Existing home sales have increased for seven consecutive months, but David Crowe, chief economist at the National Association of Home Builders, said it’s not enough. “Without additional inventory on the existing side, the first-time homebuyer is boxed out.”

Builders aren’t building: Builders have been cautious during the recovery, since they need to know homeowners will upgrade to the houses they build, said Crowe.

According to Crowe, a normal housing market has 1.6 million new single and multi-family homes built annually. Last year, the market hit a million, but single-family homes made up just 700,000, when it’s typically a little more than a million.

Lenders still aren’t lending: Strict lending practices have made it harder for buyers to secure a mortgage since the bubble burst in 2008. And while banks have loosened up a little recently, lending is still significantly tighter than it was before the housing crash.

That’s not necessarily a bad thing, but Crowe thinks standards are still a little too tight. “Underwriting standards have been tightened up beyond what is necessary,” said Crowe. “It’s an overreaction to clearly loose standards in the middle of the [last] decade.”

Related: Home buyers in these markets have the upper hand

Tight inventory and rising prices can be potential warning signs of a bubble forming, but experts say it’s too early to tell.

“It’s not obvious yet,” said economist Robert Shiller, who helped create the S&P/Case-Shiller Home Price Index, on a potential bubble.

If there is one, it’s a different type of bubble than the one in 2008. While supply and demand helped inflate that bubble, the demand was enhanced by loose mortgage lending practices that sometimes pushed buyers to take out loans they couldn’t afford.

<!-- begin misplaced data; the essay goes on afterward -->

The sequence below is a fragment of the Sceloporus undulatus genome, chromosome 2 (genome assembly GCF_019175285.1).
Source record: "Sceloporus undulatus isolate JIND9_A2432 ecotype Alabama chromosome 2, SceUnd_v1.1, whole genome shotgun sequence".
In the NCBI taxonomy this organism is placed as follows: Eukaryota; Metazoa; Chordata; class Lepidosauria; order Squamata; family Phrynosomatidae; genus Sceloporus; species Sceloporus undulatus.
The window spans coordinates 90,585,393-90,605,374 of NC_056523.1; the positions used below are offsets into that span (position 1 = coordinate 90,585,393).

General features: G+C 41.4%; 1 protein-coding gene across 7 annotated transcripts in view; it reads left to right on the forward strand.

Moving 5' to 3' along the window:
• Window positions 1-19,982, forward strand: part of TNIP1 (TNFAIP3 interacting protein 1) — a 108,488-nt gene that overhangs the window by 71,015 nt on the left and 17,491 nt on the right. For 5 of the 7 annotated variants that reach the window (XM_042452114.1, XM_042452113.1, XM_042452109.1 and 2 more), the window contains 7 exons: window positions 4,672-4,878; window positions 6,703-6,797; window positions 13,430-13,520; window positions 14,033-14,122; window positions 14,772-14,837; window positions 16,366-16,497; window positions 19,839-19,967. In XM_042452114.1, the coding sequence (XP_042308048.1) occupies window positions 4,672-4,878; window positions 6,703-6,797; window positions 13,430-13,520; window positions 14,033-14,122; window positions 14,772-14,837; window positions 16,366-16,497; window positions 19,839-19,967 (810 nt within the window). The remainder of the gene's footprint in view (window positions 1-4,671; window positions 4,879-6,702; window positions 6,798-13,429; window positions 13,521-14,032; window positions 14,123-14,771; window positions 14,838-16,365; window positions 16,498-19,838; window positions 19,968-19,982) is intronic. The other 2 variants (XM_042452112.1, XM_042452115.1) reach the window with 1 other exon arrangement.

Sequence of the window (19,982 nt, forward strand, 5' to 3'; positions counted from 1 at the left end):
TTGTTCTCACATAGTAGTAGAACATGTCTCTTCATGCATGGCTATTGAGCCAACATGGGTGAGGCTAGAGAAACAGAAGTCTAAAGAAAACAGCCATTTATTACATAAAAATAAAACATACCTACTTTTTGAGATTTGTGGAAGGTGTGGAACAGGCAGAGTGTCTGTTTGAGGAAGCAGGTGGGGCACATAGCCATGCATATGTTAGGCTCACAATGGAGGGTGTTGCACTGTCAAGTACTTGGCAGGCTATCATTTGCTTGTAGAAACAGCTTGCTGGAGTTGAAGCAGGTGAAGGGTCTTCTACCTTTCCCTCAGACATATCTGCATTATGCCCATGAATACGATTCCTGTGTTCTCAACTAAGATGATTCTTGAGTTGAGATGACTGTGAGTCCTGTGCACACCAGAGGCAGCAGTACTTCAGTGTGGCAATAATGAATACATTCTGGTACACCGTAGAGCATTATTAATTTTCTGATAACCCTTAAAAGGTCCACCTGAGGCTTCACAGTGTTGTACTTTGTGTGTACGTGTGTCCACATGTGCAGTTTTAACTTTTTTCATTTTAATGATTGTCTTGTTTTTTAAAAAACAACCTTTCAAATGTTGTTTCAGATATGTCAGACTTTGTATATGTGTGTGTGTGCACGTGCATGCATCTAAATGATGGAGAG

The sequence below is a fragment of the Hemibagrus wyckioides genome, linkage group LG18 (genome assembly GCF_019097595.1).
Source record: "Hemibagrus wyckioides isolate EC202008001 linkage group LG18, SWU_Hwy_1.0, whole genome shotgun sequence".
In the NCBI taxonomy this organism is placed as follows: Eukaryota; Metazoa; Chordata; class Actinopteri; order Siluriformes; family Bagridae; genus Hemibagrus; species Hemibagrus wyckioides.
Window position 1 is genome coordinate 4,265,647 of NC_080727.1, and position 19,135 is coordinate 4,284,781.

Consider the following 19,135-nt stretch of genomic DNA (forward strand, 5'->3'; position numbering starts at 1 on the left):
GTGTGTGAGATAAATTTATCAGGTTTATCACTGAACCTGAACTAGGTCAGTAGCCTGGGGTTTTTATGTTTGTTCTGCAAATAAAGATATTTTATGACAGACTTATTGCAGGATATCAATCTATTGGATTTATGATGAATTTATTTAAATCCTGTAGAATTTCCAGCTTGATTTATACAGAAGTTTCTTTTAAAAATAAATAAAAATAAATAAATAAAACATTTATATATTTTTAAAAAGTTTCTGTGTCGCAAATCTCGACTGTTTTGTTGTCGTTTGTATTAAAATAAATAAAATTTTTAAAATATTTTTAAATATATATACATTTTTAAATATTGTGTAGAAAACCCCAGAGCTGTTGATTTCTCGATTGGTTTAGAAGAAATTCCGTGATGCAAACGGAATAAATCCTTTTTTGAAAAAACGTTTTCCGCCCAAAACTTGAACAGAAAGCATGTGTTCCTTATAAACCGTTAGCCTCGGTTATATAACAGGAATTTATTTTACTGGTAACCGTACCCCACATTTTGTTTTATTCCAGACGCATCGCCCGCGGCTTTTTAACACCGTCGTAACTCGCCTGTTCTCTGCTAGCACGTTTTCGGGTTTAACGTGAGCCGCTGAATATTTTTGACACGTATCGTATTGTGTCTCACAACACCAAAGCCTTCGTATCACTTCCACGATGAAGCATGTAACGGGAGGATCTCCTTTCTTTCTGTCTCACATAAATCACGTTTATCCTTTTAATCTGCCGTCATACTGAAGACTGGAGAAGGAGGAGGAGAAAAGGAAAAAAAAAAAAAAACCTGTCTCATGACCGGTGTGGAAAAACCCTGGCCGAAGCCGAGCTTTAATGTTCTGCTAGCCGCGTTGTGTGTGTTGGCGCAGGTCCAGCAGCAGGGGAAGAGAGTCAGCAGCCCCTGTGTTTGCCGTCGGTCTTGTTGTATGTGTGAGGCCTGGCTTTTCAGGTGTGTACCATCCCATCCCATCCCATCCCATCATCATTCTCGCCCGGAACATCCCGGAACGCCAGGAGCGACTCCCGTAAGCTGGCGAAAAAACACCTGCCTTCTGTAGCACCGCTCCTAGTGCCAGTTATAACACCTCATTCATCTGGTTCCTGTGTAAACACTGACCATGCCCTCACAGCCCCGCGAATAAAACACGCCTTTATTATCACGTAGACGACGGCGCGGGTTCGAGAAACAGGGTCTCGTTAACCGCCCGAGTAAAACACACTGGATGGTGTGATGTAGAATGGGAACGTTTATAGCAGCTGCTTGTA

“That bubble was fostered by a finance-related push,” explained Gumbinger.

Today’s rising prices are fueled by actual market forces, backed up by real money. “You don’t see all those things that would create unsustainable demand,” he said. “It’s a better qualified marketplace.”

Any potential bubbles at this point would be limited to specific markets, he added. “There are marketplaces that are beholden to certain industries and if those change, that could mean local changes to that market. At the end of the day, all real estate is local.”

Are you a homebuyer in a seller’s market facing stiff competition finding your dream home? Are bidding wars common in your area? Tell us about your house hunt horror story and you could be featured in an upcoming story on CNNMoney.